Little Richard/ Willie Nelson/ Still from 'Going Varsity in Mariachi'
Little Richard: I Am Everything/ GAB Archive/Redferns/ Going Varsity in Mariachi

5 Must-See Films From the 2023 Sundance Film Festival


The 2023 Sundance Film Festival in Park City, Utah has been praised for its commitment to diversifying voices and amplifying underrepresented perspectives in the film industry. This year's festival featured a number of films that explored the lives and experiences of a wide range of communities and individuals, including the Black trans sex workers, Asian Americans, Indigenous women, LGBTQIA+ and LatinX populations.

The festival gave a platform for filmmakers, directors and producers to showcase their talents in creating stories that are politically and socially relevant in today's world. These films are not only engaging, but leave a lasting impression on issues that are particularly relevant today. 

See below for some of our favorites to check out once available to the general audience.

Willie Nelson & Family

UNSPECIFIED - circa 1970:  (AUSTRALIA OUT) Photo of Willie Nelson

Photo by GAB Archive/Redferns

The documentary Willie Nelson & Family offers an intimate and personal look at the legendary musician's life and career, featuring never-before-seen footage and interviews with those closest to him. Directed by Thom Zimny and Oren Moverman, the documentary is a heartfelt tribute to Nelson's enduring legacy and career spanning seven decades. Coming up on his 90th birthday, the documentary showcases the complexities of his life, from his humble beginnings in Abbott, Texas to his status as a cultural icon, acclaimed songwriter and singer, actor and author. The film also touches on his activism, marijuana advocacy, and support of the American farmer. The festival showed all five episodes to viewers who were able to get a glimpse into the mindset of Nelson in an story that is told in his own voice.


Little Richard: I Am Everything 

Little Richard

Courtesy of Sundance

Lisa Cortés' documentary Little Richard: I Am Everything corrects the record and shines a light on the Black, queer origins of rock 'n' roll.  Richard Wayne Penniman, better known as Little Richard, passed away in May 2020 at the age of 87 but left behind a legacy. The film explores the complex life he lived as he navigated strained conversations around race and sexuality.

 "Anyone looking at Little Richard in the throes of his career could tell you this man was definitely not straight, he was queer in all of the senses of that word, but he rarely spoke about it openly and that's where the complication came," says scholar Jason King.

Following these themes in an era where being queer was not openly talked about, the film provided color and context to Little Richard's personality, way of dressing and musical impact. The film also includes rare footage of Penniman and other scenes with his Black and queer predecessors, friends, family and prior interviews that highlight the origins of Black rock 'n' roll from that time period.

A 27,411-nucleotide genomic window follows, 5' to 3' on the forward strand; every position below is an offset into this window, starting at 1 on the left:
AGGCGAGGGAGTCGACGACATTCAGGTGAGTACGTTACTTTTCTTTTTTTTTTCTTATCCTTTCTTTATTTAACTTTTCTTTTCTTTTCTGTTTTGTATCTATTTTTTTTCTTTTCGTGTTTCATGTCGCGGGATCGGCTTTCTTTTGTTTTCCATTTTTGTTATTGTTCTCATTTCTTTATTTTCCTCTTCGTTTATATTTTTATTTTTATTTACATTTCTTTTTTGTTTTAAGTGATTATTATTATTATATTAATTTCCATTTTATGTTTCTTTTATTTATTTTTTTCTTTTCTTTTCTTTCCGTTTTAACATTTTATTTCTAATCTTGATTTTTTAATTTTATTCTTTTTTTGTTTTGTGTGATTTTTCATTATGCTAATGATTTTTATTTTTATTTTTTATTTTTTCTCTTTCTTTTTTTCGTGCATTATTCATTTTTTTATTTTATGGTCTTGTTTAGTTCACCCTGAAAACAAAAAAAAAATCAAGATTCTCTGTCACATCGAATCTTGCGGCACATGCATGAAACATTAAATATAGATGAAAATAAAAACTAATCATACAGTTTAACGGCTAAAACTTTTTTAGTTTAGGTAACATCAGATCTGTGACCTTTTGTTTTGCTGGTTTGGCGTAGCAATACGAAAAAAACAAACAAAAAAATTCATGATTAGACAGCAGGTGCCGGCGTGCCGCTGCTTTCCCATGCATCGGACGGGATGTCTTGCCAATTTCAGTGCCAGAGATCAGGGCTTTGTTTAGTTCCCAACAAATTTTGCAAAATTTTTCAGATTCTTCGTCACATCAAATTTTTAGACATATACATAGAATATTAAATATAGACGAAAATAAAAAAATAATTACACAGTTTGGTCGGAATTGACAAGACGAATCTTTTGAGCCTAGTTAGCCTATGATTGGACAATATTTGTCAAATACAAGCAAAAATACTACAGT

Going Varsity in Mariachi

Going Varsity in Mariachi documentary

Courtesy of Sundance

This heartwarming and inspiring film follows the journey of young high school students in Edinburg North High School in Texas. Though the students experience a number of issues at home and at school, they find solace in the mariachi band at their local high school. Going Varsity in Mariachi is not just a story about music, but a narrative about family, community and perseverance that is deeply rooted in culture and tradition. Directed by Sam Osborn and Mexican- American filmmaker Alejandra Vasquez, it captures the essence of Mexican-American culture and the role of music in it. Plus, the film is beautifully shot with visuals of the vibrant mariachi music performances and the traditional clothing that comes with it.


Murder in Big Horn

Still from "Murder in Big Horn"

Still from "Murder in Big Horn"

This powerful docuseries is directed by Razelle Benally and Mathew Galkin and delves into the case of missing Indigenous women from the Crow and Northern Cheyenne Nations in Big Horn County, the sixth-largest county in Montana. The biggest question that the docuseries focuses on is the epidemic of missing and murdered Indigenous women and girls. Discussed through the perspectives of people closest to these women, the series aims to raise awareness of their legacy, explore the impact Native American tribes played in history and shed light on how the cases of missing and murdered Indigenous women are underreported and often aren't properly investigated by law enforcement.

Murder in Big Horn premieres globally on Feb. 3.

It's Only Life After All 

Still from documentary It's Only Life After All

It's Only Life After All/ Sundance

The Indigo Girls, a folk rock duo consisting of Amy Ray and Emily Saliers, have been a staple in the music industry for over 30 years. Their new documentary, It's Only Life After All, offers a behind-the-scenes look at their journey as musicians and activists, especially in the area of LGBTQ rights and environmental causes. One of the most striking aspects of the documentary is the way it portrays the friendship between the two bandmates, who have been close friends since they met in high school, and how their friendship flourished both musically and personally. 

Though Ray and Saliers are the only ones to address the camera (besides a few notable mentions from fans), the documentary does demonstrate the impact the duo had on their own careers and the music industry.



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